Harry Potter actor Alan Rickman’s death has brought about the meaning and story behind ‘always’.
The recent death of respected British actor Alan Rickman took many of us by surprise, and following his death we have been getting some new, precious information about one of his most well-known performances.
Luke Kerr-Dineen of USA Today notes that Rickman disclosed in 2011 that J.K. Rowling gave him a bit of advice, at the beginning of making the Harry Potter movies, about playing Professor Snape.
“She gave me one tiny, little, left of field piece of information that helped me think that he was more complicated and that the story was not going to be as straight down the line as everybody thought. If you remember when I did the first film she’d only written three or four books, so nobody knew where it was really going except her. And it was important for her that I know something, but she only gave me a tiny piece of information which helped me think it was a more ambiguous route.”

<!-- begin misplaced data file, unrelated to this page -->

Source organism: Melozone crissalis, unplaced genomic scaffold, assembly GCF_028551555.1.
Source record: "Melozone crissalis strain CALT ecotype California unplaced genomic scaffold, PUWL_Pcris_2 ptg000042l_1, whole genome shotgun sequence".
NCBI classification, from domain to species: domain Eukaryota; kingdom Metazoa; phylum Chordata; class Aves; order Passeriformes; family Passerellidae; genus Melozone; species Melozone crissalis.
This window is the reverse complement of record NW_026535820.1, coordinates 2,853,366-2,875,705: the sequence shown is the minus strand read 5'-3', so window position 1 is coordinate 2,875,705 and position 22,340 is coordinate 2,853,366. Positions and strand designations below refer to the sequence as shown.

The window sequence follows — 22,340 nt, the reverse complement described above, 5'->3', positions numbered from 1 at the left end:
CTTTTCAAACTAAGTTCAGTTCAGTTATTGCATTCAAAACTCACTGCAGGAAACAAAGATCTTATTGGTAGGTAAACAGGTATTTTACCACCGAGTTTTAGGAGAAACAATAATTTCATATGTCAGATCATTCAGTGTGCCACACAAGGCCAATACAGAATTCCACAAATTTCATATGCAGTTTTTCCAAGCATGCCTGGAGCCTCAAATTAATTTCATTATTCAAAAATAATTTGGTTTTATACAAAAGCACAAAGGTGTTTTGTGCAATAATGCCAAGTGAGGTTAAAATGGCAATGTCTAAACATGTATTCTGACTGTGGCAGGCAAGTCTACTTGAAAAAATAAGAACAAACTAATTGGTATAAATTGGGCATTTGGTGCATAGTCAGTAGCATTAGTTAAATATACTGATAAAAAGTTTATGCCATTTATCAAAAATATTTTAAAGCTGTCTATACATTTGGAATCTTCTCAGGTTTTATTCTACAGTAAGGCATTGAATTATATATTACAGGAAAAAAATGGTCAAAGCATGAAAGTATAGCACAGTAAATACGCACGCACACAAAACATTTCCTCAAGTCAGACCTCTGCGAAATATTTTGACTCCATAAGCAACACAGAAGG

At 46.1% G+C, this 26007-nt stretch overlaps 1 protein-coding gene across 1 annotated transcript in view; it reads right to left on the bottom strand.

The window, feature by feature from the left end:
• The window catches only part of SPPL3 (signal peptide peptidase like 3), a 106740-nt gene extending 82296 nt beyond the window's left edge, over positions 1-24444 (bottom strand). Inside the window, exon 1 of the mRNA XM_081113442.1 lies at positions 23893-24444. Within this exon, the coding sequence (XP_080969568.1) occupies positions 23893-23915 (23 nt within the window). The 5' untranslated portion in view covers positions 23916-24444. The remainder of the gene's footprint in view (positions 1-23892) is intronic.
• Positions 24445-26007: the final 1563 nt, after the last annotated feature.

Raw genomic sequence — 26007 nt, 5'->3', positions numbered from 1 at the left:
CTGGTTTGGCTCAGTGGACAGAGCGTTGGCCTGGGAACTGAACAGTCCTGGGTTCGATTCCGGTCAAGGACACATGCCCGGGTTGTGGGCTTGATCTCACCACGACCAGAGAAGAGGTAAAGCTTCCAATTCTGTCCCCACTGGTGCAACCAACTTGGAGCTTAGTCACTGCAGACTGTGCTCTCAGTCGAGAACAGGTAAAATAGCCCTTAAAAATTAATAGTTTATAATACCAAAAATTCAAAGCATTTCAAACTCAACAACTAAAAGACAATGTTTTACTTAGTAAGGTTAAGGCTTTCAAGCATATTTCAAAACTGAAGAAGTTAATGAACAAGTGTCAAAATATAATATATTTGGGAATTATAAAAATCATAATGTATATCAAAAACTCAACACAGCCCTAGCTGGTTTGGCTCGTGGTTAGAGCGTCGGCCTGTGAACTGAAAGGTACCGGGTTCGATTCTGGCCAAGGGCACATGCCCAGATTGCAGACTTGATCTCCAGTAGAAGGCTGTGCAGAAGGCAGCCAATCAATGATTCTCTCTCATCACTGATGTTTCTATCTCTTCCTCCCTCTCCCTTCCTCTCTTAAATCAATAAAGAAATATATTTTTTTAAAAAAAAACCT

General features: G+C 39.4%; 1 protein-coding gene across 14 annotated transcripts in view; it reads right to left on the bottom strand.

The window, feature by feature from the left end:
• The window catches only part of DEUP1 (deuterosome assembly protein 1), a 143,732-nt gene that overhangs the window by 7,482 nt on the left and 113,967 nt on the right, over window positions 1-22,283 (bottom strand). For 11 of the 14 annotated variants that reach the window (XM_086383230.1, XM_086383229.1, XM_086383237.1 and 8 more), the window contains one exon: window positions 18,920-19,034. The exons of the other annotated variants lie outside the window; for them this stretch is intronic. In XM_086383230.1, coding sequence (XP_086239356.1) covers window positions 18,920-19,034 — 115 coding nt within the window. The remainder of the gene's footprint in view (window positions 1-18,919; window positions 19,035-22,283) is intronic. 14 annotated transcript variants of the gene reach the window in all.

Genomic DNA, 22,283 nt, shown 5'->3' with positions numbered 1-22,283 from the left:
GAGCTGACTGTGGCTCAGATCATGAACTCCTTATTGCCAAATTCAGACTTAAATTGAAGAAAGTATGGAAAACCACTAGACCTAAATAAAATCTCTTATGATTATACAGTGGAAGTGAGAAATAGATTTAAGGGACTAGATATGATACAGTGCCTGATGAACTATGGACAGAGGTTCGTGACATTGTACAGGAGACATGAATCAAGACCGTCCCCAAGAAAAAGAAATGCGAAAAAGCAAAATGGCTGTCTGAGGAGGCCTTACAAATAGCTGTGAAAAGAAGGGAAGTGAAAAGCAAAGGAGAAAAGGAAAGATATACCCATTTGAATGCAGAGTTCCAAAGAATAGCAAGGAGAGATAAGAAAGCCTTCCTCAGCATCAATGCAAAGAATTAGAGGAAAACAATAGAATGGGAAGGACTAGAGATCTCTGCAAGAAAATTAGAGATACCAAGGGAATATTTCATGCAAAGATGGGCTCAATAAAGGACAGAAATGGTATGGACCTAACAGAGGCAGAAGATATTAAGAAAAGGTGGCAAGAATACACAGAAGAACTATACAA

Ever since he made this disclosure, the substance of Rowling’s advice has been the subject of much speculation.
Today, Rowling answered the question on Twitter of what she told Rickman about playing Professor Snape.
This is that “tiny, little, left of field piece of information” that showed Alan Rickman that his character was more complicated and the story was more ambiguous than everyone assumed at the time. Snape’s Patronus took the form of a doe, identical to that of Lily Potter, because he had been in love with her when they were children and still loved her all those years after her death.
Harry’s father, James Potter, was one of Severus Snape’s most unrelenting tormentors during their school years, and Severus never forgave him. It was because of that resentment of James that Professor Snape was so hostile to Harry as his student, and it was because of his love for Lily that he devoted years of his life to keeping Harry alive.
Rowling made sure to tell Rickman at the beginning that his character, a teacher who never missed an opportunity to bully and terrify his less-favored students, was at his core motivated by genuine, unselfish love for the memory of a woman he could never have. That knowledge of Snape’s ambiguity informed Rickman’s performance through eight movies of a character most of us cannot imagine played by anyone else.